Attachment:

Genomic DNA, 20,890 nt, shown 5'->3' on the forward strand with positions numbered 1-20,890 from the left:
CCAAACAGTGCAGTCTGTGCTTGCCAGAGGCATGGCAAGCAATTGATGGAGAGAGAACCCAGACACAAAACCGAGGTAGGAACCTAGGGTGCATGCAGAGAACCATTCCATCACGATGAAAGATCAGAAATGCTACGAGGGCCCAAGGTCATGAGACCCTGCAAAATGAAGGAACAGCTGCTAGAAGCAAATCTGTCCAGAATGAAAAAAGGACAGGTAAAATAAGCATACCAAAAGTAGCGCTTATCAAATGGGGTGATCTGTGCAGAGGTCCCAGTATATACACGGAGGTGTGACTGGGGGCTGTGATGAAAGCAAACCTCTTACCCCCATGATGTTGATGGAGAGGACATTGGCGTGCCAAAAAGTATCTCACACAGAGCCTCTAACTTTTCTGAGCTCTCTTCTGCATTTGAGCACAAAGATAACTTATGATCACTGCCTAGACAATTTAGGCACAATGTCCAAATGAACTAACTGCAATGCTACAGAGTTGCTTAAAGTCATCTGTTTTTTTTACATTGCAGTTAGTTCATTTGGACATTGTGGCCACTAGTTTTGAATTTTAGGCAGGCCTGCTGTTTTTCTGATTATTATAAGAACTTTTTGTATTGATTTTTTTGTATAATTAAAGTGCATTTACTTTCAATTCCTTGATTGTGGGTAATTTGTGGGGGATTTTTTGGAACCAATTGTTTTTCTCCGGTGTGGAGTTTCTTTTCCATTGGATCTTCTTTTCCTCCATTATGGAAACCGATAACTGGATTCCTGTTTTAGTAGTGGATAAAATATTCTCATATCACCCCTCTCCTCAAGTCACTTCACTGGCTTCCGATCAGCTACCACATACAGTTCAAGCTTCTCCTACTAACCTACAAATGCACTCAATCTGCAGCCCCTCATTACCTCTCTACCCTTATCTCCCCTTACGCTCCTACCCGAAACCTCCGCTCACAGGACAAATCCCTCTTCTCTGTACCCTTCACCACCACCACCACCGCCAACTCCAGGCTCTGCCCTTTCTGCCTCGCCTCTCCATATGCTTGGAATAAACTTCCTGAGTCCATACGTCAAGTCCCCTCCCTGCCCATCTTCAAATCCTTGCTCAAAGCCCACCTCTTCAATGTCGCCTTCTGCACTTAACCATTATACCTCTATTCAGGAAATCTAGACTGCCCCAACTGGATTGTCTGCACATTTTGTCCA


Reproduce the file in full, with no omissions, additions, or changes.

Genomic DNA, 20,890 nt, shown 5'->3' on the forward strand with positions numbered 1-20,890 from the left:
CCAAACAGTGCAGTCTGTGCTTGCCAGAGGCATGGCAAGCAATTGATGGAGAGAGAACCCAGACACAAAACCGAGGTAGGAACCTAGGGTGCATGCAGAGAACCATTCCATCACGATGAAAGATCAGAAATGCTACGAGGGCCCAAGGTCATGAGACCCTGCAAAATGAAGGAACAGCTGCTAGAAGCAAATCTGTCCAGAATGAAAAAAGGACAGGTAAAATAAGCATACCAAAAGTAGCGCTTATCAAATGGGGTGATCTGTGCAGAGGTCCCAGTATATACACGGAGGTGTGACTGGGGGCTGTGATGAAAGCAAACCTCTTACCCCCATGATGTTGATGGAGAGGACATTGGCGTGCCAAAAAGTATCTCACACAGAGCCTCTAACTTTTCTGAGCTCTCTTCTGCATTTGAGCACAAAGATAACTTATGATCACTGCCTAGACAATTTAGGCACAATGTCCAAATGAACTAACTGCAATGCTACAGAGTTGCTTAAAGTCATCTGTTTTTTTTACATTGCAGTTAGTTCATTTGGACATTGTGGCCACTAGTTTTGAATTTTAGGCAGGCCTGCTGTTTTTCTGATTATTATAAGAACTTTTTGTATTGATTTTTTTGTATAATTAAAGTGCATTTACTTTCAATTCCTTGATTGTGGGTAATTTGTGGGGGATTTTTTGGAACCAATTGTTTTTCTCCGGTGTGGAGTTTCTTTTCCATTGGATCTTCTTTTCCTCCATTATGGAAACCGATAACTGGATTCCTGTTTTAGTAGTGGATAAAATATTCTCATATCACCCCTCTCCTCAAGTCACTTCACTGGCTTCCGATCAGCTACCACATACAGTTCAAGCTTCTCCTACTAACCTACAAATGCACTCAATCTGCAGCCCCTCATTACCTCTCTACCCTTATCTCCCCTTACGCTCCTACCCGAAACCTCCGCTCACAGGACAAATCCCTCTTCTCTGTACCCTTCACCACCACCACCACCGCCAACTCCAGGCTCTGCCCTTTCTGCCTCGCCTCTCCATATGCTTGGAATAAACTTCCTGAGTCCATACGTCAAGTCCCCTCCCTGCCCATCTTCAAATCCTTGCTCAAAGCCCACCTCTTCAATGTCGCCTTCTGCACTTAACCATTATACCTCTATTCAGGAAATCTAGACTGCCCCAACTGGATTGTCTGCACATTTTGTCCA